Lawrence, T. 2016. “Life and Death on the Pulse Dance Floor: Transglocal Politics and the Erasure of Latinx in the in the History of Queer Dance.”

Lawrence, Tim. 2016. “Life and Death on the Pulse Dance Floor: Transglocal Politics and the Erasure of the Latinx in the History of Queer Dance”. DanceCult: Journal of Electronic Dance Music Culture 8(1): 1-25.

“although distinctive, the discursive erasure of the specifically queer Latinx finds a partial echo in the way that Latin culture has been marginalised in writing on dance culture” (1) — the ways that larger cultural violence against queer communities does not inform the motive of the assailant, but more so demonstrates the ongoing strain of physical/symbolic violence against queer POC – something white queer communities do not frequently face.

Queer Latinx communities as place of belonging for people on the margins, including queer women – in response to colonialism and neoliberalism (10) – combining global and local (see also Blake Scott and Dingo 2012) while “moving through space or across lines, as well as changing up the nature of something” (see Aihwa Ong 1999: 4, here 11).  Influence on salsa on dance/dance music underreported, roles of Latinx queens and performers in ballroom culture; obscuring of sexualities that were ‘not Latin enough’ for membership – EDMC as place to establish identity/community.

Stories marginalized by undocumentation, language barriers, historical physical attack of these spaces/clubs – political AND symbolic subcultural marginalization (11).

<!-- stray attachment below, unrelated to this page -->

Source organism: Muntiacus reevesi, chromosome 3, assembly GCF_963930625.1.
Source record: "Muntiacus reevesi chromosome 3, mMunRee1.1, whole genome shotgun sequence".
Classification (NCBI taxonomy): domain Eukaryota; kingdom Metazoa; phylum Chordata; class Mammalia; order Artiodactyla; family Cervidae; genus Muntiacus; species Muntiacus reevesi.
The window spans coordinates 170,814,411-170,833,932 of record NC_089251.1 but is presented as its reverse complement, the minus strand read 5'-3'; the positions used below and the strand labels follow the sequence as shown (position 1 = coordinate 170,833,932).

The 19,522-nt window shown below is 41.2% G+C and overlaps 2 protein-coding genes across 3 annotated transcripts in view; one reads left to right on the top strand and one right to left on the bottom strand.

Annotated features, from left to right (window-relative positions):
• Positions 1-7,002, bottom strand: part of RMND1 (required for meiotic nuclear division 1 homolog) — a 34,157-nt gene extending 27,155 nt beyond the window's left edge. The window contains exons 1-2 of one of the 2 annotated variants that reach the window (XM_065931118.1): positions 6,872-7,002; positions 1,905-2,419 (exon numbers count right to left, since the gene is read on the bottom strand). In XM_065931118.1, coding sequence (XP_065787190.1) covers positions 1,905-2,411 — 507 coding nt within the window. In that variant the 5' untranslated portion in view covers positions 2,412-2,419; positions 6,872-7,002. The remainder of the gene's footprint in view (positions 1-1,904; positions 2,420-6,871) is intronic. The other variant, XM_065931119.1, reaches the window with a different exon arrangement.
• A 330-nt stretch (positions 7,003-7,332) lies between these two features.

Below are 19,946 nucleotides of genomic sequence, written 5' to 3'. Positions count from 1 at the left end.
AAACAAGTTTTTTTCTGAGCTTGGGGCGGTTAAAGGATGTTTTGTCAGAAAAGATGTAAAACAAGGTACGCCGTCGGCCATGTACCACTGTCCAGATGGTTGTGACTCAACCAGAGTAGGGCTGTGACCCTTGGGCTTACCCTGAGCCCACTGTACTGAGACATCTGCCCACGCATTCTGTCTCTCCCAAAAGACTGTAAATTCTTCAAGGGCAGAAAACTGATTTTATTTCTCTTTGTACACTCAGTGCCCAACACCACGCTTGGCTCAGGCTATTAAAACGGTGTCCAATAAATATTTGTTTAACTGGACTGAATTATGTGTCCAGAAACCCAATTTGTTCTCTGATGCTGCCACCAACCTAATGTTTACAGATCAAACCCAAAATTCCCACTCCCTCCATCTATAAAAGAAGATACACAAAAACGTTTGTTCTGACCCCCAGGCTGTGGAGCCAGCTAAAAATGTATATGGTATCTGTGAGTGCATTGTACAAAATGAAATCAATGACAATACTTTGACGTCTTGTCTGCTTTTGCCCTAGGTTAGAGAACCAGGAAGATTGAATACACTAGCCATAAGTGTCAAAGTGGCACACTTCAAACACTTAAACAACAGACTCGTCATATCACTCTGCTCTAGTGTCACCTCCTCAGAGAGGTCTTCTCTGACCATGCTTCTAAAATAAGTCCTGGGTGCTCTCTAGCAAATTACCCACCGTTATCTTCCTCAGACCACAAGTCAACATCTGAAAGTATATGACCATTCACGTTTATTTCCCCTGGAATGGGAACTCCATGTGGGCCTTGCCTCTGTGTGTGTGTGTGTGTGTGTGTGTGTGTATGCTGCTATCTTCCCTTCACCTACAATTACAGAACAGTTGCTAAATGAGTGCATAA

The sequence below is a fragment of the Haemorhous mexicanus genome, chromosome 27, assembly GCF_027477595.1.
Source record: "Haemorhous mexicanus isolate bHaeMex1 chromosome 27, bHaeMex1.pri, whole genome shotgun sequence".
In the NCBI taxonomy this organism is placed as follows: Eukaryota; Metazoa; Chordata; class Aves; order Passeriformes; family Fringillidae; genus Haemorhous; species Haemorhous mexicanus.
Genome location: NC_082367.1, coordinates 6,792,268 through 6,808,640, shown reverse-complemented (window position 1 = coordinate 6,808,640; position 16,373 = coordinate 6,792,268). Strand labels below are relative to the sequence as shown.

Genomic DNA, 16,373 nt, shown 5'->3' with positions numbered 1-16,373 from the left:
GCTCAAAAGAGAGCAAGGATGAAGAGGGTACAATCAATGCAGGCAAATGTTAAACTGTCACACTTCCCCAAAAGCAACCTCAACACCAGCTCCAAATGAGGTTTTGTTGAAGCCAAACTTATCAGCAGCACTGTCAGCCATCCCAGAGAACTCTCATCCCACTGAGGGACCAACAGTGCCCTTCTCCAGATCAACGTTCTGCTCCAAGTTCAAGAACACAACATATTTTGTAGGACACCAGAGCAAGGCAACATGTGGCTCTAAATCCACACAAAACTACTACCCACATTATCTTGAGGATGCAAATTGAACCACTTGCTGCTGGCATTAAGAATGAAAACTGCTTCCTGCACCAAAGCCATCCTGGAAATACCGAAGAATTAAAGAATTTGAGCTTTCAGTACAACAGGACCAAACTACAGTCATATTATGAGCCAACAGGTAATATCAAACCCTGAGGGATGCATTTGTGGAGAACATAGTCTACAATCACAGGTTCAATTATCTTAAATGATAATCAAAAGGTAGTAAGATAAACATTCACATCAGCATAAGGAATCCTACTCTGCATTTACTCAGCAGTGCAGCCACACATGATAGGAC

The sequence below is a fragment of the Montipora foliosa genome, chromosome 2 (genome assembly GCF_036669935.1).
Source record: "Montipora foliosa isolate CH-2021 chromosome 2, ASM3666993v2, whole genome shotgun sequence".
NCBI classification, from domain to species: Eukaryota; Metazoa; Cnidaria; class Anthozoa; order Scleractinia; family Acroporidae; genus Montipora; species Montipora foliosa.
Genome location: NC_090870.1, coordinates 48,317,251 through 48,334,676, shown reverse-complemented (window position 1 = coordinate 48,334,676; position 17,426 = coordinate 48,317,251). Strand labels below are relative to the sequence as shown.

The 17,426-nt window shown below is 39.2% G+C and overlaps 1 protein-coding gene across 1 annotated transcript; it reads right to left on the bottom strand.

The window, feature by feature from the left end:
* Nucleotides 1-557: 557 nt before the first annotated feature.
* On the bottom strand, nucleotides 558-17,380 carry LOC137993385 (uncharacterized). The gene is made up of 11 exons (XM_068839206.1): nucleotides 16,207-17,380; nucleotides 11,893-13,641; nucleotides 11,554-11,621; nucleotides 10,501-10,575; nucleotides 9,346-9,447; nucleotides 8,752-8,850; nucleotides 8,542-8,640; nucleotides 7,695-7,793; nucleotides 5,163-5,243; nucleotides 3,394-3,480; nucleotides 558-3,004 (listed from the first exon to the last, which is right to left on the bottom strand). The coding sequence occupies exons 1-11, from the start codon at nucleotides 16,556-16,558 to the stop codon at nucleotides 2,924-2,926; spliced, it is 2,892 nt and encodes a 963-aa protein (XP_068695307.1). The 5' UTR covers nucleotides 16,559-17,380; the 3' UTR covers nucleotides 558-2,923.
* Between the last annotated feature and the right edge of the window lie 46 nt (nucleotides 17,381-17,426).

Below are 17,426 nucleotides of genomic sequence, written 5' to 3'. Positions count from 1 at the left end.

“The point is that key Latinx figures never get to be mentioned in passing, as if they were incidental, when in fact that it could be argued that, to adapt Sublette’s phrase (kx^ who?), the commonplaces of Latinx music have become commonplaces of dance music” (12) – progressing through disco origins of the 1970s – incorporating traits of Latin music (instruments, beats, “colour”)  — whitened by Eurodisco and the BeeGees, leaving R+B dance cross-overs as the “color” in the culture – establishing binary color lines even within these communities.

CITES

Blake Scott, J., and Rebecca Dingo (eds.). 2012. The “Megarhetorics” of Global Development. Pittsburgh: University of Pittsburgh Press.

Ong, Aihwa. 1999. Flexible Citizenship: The Cultural Logics of Transnationality. Durham: Duke University Press.

Advertisements

Leave a Reply

Fill in your details below or click an icon to log in:

WordPress.com Logo

You are commenting using your WordPress.com account. Log Out / Change )

Twitter picture

You are commenting using your Twitter account. Log Out / Change )

Facebook photo

You are commenting using your Facebook account. Log Out / Change )

Google+ photo

You are commenting using your Google+ account. Log Out / Change )

Connecting to %s

%d bloggers like this: